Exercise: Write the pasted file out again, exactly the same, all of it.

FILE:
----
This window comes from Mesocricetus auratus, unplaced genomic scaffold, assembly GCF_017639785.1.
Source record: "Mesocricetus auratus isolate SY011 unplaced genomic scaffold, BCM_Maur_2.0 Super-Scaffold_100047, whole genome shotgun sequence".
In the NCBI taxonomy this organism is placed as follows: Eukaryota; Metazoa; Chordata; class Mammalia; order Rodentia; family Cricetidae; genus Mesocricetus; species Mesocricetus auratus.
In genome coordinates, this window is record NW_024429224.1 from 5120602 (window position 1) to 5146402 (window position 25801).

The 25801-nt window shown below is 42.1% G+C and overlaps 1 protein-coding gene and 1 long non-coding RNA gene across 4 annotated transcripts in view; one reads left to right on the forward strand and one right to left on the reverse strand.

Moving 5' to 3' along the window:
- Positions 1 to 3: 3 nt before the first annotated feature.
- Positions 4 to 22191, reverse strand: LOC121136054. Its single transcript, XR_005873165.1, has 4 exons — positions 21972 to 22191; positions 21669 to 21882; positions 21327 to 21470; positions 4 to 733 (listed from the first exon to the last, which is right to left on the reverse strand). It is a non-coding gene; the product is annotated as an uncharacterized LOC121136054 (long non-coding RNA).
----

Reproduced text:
This window comes from Mesocricetus auratus, unplaced genomic scaffold, assembly GCF_017639785.1.
Source record: "Mesocricetus auratus isolate SY011 unplaced genomic scaffold, BCM_Maur_2.0 Super-Scaffold_100047, whole genome shotgun sequence".
In the NCBI taxonomy this organism is placed as follows: Eukaryota; Metazoa; Chordata; class Mammalia; order Rodentia; family Cricetidae; genus Mesocricetus; species Mesocricetus auratus.
In genome coordinates, this window is record NW_024429224.1 from 5120602 (window position 1) to 5146402 (window position 25801).

The 25801-nt window shown below is 42.1% G+C and overlaps 1 protein-coding gene and 1 long non-coding RNA gene across 4 annotated transcripts in view; one reads left to right on the forward strand and one right to left on the reverse strand.

Moving 5' to 3' along the window:
- Positions 1 to 3: 3 nt before the first annotated feature.
- Positions 4 to 22191, reverse strand: LOC121136054. Its single transcript, XR_005873165.1, has 4 exons — positions 21972 to 22191; positions 21669 to 21882; positions 21327 to 21470; positions 4 to 733 (listed from the first exon to the last, which is right to left on the reverse strand). It is a non-coding gene; the product is annotated as an uncharacterized LOC121136054 (long non-coding RNA).